The 29-year-old Mexican is in a ‘comfortable’ state after undergoing an operation on Sunday night following a clash of heads with David Luiz in the 2-1 win at Arsenal.
Wolves have asked that Jimenez and his family are now given ‘a period of space and privacy’ while he remains under observation.
And Goodman, who also suffered a fractured skull against Huddersfield at Molineux in 1996, said: “At the moment, Raul Jimenez will not have a single, solitary thought about football.
“He’ll be thinking about his partner, family and his baby – his immediate family and his friends.
“He’ll be thinking about getting healthy for them, so he can live the rest of his life as a healthy, happy human being. That’s the first thing.
“When I did mine, my wife was eight-and-a-half months pregnant and my little boy was three. I also had a fit in hospital and it was a moment in my life I thought I was actually dying.
“So, you go through that and then your knight in shining armour, the surgeon, explains why that happened, what he’s going to do and how you’re going to heal.
“And that if everything goes smoothly, you will be able to play football again.
“But football is probably the last thing on Raul’s mind right now. Until he gets the all-clear that there will be no health issues or ramifications, he won’t be thinking about football.
“That’s why he needs this time with his family and loved ones to get over that initial shock.
“I literally felt my brain shake in my head that day. So, it’s about health first, and then it’s about understanding what type of fracture it is and what the healing process is, and how long it might take him to get back to playing.”
Goodman suffered his skull fracture when he clashed heads with Huddersfield’s Steve Jenkins and says Jimenez’s incident – which he saw in person while covering the match for Sky – was ‘almost a carbon-copy’ of his, but that he was the one attacking the ball like Luiz.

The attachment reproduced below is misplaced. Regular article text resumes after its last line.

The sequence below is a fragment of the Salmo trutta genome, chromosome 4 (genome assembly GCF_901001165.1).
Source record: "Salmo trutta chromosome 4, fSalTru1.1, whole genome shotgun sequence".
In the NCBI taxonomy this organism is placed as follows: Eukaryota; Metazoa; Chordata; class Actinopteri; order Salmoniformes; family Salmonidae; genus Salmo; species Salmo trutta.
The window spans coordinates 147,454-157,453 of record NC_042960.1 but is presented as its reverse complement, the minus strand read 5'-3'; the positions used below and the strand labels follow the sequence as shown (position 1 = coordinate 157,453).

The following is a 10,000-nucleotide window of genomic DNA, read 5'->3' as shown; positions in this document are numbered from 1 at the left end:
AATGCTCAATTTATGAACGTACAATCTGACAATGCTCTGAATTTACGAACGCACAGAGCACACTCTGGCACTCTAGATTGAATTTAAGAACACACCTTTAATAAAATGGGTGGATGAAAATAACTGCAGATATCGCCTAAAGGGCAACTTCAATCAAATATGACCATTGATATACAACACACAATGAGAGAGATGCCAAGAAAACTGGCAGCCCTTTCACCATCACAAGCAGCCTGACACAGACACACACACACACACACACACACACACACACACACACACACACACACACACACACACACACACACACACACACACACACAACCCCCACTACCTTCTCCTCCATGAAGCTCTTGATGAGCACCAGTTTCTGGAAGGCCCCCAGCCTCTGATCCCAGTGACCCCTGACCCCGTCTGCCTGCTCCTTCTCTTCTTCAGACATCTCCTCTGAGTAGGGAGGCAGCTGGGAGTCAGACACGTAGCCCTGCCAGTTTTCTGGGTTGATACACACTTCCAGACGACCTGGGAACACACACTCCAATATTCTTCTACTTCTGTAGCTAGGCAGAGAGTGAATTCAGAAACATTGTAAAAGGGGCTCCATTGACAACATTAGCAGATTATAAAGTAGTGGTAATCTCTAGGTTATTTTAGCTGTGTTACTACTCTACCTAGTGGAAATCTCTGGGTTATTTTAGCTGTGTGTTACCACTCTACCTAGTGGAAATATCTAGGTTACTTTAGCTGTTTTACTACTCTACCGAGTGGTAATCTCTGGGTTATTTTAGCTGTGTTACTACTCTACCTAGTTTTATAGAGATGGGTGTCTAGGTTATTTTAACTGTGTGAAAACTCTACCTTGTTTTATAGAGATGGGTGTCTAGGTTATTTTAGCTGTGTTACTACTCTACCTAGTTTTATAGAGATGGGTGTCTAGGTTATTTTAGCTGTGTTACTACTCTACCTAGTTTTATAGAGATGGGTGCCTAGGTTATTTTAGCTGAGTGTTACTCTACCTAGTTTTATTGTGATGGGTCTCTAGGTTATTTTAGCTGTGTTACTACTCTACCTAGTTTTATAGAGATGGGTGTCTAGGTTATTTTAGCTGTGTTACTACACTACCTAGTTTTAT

It took Goodman, who also had spells with Albion and Walsall, six months to recover.
Explaining his diagnosis and recovery, he said: “I had a fractured skull and I was able to recover in six months and play professionally again, but it’s not that long ago Ryan Mason had a fractured skull and it finished his career.
“The reason I was able to carry on, I think, is because I had a what’s called a depressed fracture of the skull.
“The analogy I was given at the time was imagine having a ping-pong ball and pressing on top of it hard, then there’s an indentation and it stays indented.
“So, the surgeon’s job then was to drill four holes in my skull and lift it back up to where it should be, allowing for a natural healing process. The healing process for a depressed fracture is that there are fibres and tendons which grow from one side of the fracture to the other side, gripping it and pulling it tighter.
“The surgeon reinforced the message to me that my head would actually be stronger than it was before I fractured it, because of this remarkable human body healing process.
“Nobody knows what type of fracture this is at the minute, but that’s an important thing really. I hope Raul’s is going to have been more like mine.”
Goodman, who feels Wolves showed ‘remarkable’ character to beat the Gunners, added: “It’s just time and whatever pace your body heals. Once he’s over the initial phase, then he can start worrying about football and the recovery.
“And the one thing about recovery is it requires patience.
“I was able to run about six weeks after, and that makes you feel better, but the only thing you have when you’ve fractured your skull is patience
“That’s the only commodity you’ve got. Your skull will heal as quickly or as slowly as it does. That requires patience.”